One of my dogs was recently diagnosed with an enlarged heart so the vet prescribed some medicine to mitigate the problem. The box came with a pamphlet which included the company’s effectiveness study for the drug, Vetmedin.

I thought it would be fun to visualize one portion of the study with simulation. What follows is the #rstats code I used to examine and review the drug’s efficacy based on the reported results.

library(tidyverse)
library(scales)

Encode data

For this post we’ll focus only on the Treatment Success on Day 29 section.

Vetmedin Group (experiment)

• n = 134
• Success rate = 80.7%
exp_success <- 134 * 0.807
exp_failure <- 134 - exp_success

Active Control Group

• n = 131
• Success rate = 76.3%
ctl_success <- 131 * 0.763
ctl_failure <- 131 - ctl_success

Create simulation function

We’ll simulate 10K trials for each group (total of 20K) using the beta distribution since it is easier to work with when the data is framed as “successful” vs “not successful”.

med_sim <- function(x, y, segment){
values <- rbeta(1e4, x, y) %>%
as_tibble() %>%
mutate(segment = paste0(segment))
}

Simulate survey data

exp <- med_sim(exp_success, exp_failure, "experiment")
ctl <- med_sim(ctl_success, ctl_failure, "control")

Is the experiment better than the control group?

exp_sig <- mean(exp\$value > ctl\$value) * 100

bind_rows(exp, ctl) %>%
ggplot(aes(value, fill = segment)) +
geom_histogram(binwidth = 0.005, alpha = 0.8, position = 'identity') +
scale_x_continuous(labels = percent_format(round(1))) +
scale_fill_brewer(palette = 'Set1') +
labs(title = "Vetmedin: effectiveness results for the 29-day field study",
subtitle = paste0(exp_sig, "% chance experiment is greater than control (MC sampling of 10K per group)"),
caption = "by: @eeysirhc\nsource: FDA (NADA 141-273)",
x = "Success Rate on Day 29",
y = NULL,
fill = NULL) +
theme_minimal() +
theme(axis.text.y = element_blank(),
axis.ticks.y = element_blank(),
legend.position = 'top')

Interesting - it looks like the statistical significance threshold for this canine medication was set at 80%.

I wonder if drugs for humans have the same or different minimum?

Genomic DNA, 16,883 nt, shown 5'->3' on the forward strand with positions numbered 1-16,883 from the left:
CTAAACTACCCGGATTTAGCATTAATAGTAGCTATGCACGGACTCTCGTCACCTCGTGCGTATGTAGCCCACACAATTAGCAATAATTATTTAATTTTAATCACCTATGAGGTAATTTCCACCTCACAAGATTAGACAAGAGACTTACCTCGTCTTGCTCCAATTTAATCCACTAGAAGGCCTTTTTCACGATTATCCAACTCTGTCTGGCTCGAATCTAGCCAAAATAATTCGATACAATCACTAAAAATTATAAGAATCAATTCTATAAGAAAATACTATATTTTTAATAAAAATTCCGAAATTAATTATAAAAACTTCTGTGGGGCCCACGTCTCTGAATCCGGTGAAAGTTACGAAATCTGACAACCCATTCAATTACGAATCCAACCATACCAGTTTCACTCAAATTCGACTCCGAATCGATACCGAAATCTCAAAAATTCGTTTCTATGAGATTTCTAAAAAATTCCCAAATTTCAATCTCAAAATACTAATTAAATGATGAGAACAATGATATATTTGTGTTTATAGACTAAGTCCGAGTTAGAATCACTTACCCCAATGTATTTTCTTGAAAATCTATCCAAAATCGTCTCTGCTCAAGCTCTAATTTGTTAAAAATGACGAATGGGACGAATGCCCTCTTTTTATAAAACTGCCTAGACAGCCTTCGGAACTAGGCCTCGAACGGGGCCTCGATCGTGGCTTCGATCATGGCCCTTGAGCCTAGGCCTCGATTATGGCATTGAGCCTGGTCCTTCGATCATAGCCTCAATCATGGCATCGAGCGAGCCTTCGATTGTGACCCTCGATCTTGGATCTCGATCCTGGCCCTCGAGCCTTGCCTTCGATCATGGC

How much better is the experiment over control?

Knowing if we achieved statistical significance is good but it would be better if we knew by how much.

avg_improvement <- median(exp\$value / ctl\$value - 1)

improvement <- as_tibble((exp\$value / ctl\$value) - 1) %>%
mutate(segment = ifelse(value > 0.00, 'experiment', 'control'))

improvement %>%
ggplot(aes(value, fill = segment)) +
geom_histogram(binwidth = 0.005, alpha = 0.8) +
geom_vline(xintercept = avg_improvement, lty = 2, color = 'red') +
scale_x_continuous(labels = percent_format(round(1))) +
scale_y_continuous(labels = comma_format()) +
scale_fill_brewer(palette = 'Set1') +
labs(y = "Frequency",
x = NULL,
fill = NULL,
title = "Vetmedin: effectiveness results for the 29-day field study",
subtitle = paste0("Estimated ", round((avg_improvement * 100), 2), "% improvement of experiment over control (", exp_sig, "% significance)"),
caption = "by: @eeysirhc\nsource: FDA (NADA 141-273)") +
theme_minimal() +
theme(legend.position = 'top')

Thus, the Vetmedin study observed an average of +6% improvement over the control group at ~81% significance.

Since we simulated a total dataset of 20K trials we actually see a range of potential values from the low end of +1% to the extremes of over +20%. Additionally, this illustrates there could be instances where the control group is better than the experiment.

Would you use it for your dog? That ultimately depends on how much risk you are willing to accept.

Wrapping up

For the uninitiated, this is one way to conduct A/B testing using Bayesian statistics. With the computational power we have on our computers it is no longer necessary to make silly statements such as “we need [insert arbitrary number] conversions to achieve statistical significance.”